That He can overcome anything and everything. It’s where marriages are healed and relationships are restored. There, on that alter, we learn that we need to love our self less and Christ more. It’s where God triumphs over our past foolishness and dark hurts.
It’s where we learn that we ~ us, me and you ~ are the true stones; the living stones being formed and fashioned into a spiritual house for His name.
Sometimes a burden is both heavy and good. I forget this sometimes.
I forget sometimes that weighty can also be the same as substantial, important.
And something serious can also be joyful, satisfying.
Hard does not always have to mean bad.
Sometimes hard things in life are like the heavy winter quilt that settles around you, weighted in it’s warmth and comfort.
Sometimes hard is the fierce and loyal hug of a friend.
Or the smooshed up kissy face of a two year old pressing in to give mamma some love.
Parenting is a burden that is heavy and so.darn.hard. some days.
Being a wife is hard. Being a friend and neighbor is hard.
Sometimes heavy and hard is the satisfying labor of moving things around and putting stuff in it’s proper place. And that hard work can happen inside our minds and hearts just as easily as working in the garage or a closet.
I want to welcome the burdens in my life…the ones that ground me in His love…to accept their weight of
grace just like the worn quilt that brings comfort.
Burdens mean that He is working His good and perfect will in us…sometimes through burdens that He places on us that are good and right; sometimes through the ones that we pick up and tote along until He tells us to set them down…that we don’t need them.
But they all come from the hand of the Father whose Son calls us to find our rest in Him; the One who says His burden is easy.
Life isn’t easy nor should it be. But the hard will often times yield precious heavy joy~the kind that will last past this earth and into eternity.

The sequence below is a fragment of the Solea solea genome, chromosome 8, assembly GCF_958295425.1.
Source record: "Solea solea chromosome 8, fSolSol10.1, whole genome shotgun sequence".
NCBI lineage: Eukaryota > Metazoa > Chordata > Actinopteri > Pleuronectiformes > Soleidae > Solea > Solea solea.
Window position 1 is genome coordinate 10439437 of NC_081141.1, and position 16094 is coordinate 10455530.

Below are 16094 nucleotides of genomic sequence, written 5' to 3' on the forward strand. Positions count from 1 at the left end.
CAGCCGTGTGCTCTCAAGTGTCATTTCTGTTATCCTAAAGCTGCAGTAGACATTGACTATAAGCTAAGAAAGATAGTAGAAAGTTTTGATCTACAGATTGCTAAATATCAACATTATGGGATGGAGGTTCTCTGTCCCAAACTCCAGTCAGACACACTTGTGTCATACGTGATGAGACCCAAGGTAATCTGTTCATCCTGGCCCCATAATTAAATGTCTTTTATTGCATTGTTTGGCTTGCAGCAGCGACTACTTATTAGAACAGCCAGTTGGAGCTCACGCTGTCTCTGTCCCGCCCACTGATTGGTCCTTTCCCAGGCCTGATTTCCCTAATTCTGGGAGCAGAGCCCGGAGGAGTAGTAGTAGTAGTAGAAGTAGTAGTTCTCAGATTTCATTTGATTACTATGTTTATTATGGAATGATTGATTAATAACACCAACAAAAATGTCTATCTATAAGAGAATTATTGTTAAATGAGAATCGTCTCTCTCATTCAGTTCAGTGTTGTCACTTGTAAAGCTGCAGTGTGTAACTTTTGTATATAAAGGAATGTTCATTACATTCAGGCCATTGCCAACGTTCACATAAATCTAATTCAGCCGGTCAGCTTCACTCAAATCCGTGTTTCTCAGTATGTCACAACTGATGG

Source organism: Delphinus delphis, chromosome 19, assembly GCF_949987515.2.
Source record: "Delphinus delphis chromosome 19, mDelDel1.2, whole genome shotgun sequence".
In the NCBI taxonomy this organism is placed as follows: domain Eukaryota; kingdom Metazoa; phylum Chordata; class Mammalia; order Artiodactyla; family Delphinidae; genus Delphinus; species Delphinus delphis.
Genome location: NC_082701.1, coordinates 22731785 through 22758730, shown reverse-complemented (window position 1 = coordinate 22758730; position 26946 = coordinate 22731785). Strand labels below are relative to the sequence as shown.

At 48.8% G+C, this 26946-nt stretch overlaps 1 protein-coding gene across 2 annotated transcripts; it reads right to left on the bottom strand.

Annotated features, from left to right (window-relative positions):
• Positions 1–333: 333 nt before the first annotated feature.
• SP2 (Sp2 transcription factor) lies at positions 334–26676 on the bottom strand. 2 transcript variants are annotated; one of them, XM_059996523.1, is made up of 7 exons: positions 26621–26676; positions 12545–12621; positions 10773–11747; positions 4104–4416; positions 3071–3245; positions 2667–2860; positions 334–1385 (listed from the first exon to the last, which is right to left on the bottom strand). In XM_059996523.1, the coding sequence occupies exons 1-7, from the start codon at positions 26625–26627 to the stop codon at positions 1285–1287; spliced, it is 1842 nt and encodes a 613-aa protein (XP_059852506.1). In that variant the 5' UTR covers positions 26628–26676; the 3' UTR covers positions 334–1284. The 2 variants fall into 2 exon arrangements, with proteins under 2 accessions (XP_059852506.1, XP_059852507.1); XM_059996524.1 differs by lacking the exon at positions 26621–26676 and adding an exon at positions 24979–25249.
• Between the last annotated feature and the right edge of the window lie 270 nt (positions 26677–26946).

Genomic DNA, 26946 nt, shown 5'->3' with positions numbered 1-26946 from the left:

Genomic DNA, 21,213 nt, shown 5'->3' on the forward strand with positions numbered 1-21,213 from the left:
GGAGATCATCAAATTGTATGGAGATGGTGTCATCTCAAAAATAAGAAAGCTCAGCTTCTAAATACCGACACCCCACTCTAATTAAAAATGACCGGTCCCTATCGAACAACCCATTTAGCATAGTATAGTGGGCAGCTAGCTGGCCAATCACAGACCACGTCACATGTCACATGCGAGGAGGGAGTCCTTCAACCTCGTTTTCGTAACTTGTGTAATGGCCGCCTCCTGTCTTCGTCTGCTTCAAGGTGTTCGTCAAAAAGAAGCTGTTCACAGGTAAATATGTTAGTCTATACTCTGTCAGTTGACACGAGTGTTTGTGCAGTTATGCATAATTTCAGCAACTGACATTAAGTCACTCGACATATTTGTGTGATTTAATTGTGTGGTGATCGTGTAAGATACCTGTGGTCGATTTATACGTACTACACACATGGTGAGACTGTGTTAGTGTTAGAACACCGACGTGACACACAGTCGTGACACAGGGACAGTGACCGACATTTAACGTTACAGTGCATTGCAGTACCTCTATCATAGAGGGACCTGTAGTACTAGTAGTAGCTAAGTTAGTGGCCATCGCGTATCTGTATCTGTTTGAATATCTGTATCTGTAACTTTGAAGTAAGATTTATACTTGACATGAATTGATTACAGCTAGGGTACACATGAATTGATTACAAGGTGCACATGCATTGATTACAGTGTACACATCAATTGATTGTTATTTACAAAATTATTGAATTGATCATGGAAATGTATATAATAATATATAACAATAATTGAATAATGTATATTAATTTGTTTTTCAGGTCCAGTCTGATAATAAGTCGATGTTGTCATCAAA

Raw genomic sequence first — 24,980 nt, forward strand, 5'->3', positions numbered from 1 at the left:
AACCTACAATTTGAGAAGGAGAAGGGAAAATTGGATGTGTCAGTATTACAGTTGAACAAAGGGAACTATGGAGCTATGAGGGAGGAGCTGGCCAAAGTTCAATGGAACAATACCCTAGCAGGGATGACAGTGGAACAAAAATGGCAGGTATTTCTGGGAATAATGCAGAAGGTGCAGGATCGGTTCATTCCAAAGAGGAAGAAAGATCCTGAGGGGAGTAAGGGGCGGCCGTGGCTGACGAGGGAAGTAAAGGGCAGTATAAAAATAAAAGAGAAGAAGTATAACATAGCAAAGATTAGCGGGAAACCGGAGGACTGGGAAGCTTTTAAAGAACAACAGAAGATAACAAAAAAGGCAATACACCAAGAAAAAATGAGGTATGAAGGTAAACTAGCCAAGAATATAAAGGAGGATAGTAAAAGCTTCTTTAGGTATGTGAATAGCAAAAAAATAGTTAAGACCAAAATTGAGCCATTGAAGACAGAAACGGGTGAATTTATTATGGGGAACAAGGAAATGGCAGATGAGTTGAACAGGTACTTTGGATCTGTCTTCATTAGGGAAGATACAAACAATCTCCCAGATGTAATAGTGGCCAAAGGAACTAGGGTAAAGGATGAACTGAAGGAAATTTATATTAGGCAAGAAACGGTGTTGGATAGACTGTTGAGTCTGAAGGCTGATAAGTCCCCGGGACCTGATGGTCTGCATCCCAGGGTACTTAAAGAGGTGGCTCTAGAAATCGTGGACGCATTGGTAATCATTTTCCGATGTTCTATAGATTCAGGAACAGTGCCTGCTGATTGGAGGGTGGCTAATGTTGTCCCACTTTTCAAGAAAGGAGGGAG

I think as we continue our conversation on courtship it would be helpful if we remembered to view courtship as part of a whole. Our position on courtship and dating are part of the bigger overall picture of our family way. It’s not a subject that exists in a separate compartment that comes up only when our children reach a certain age. It is fertilized and finds it’s roots in our family’s theology of life.
Because each family has it’s own distinct culture courtship, stories will be varied, illustrated by the personalities of the individuals involved. While I expect a certain amount of similarities among the tales of love and romance for my five children, I also expect that no two stories will be written in just the same way.
However, there are certain non-negotiables that we’ll work from that will be the same for all of them. Our children, being raised in covenant households as believers, will not be allowed to court or marry unbelievers. A teenager’s social life, especially in the heart department, is not a mission field. We do not seek to win the lost by allowing our children to have romantic relationships with them in the hopes that they will turn to Christ. It is far more likely that our own children’s heart would be led astray. And since I know that many of you are already gearing up with the “But I know a couple” stories where one or the other was not a believer that came to know God through that relationship, I ask that you remember what I said last week. The exception does not become our rule. Just because we know someone that has survived swimming with the sharks doesn’t mean that we should throw our children into those waters.
This will also be a no contact sport. Until a ring is on a finger, there will be no hand holding, no kissing, no nothing. (Total sidebar: do any of you remember that 80’s song by the Georgia Satellites, Keep Your Hands to Yourself? I always liked that song.) It seems inconceivable that we would expect this from our children in this day and age. This is shocking and radical behavior even among the most devout evangelicals. But it really isn’t. It’s smart and safe. There are two phases to this and they both have the same starting place. Physical attraction is designed by God and is quite powerful. It is beyond foolish to think that somehow because our children know better and are Christians that they aren’t tempted.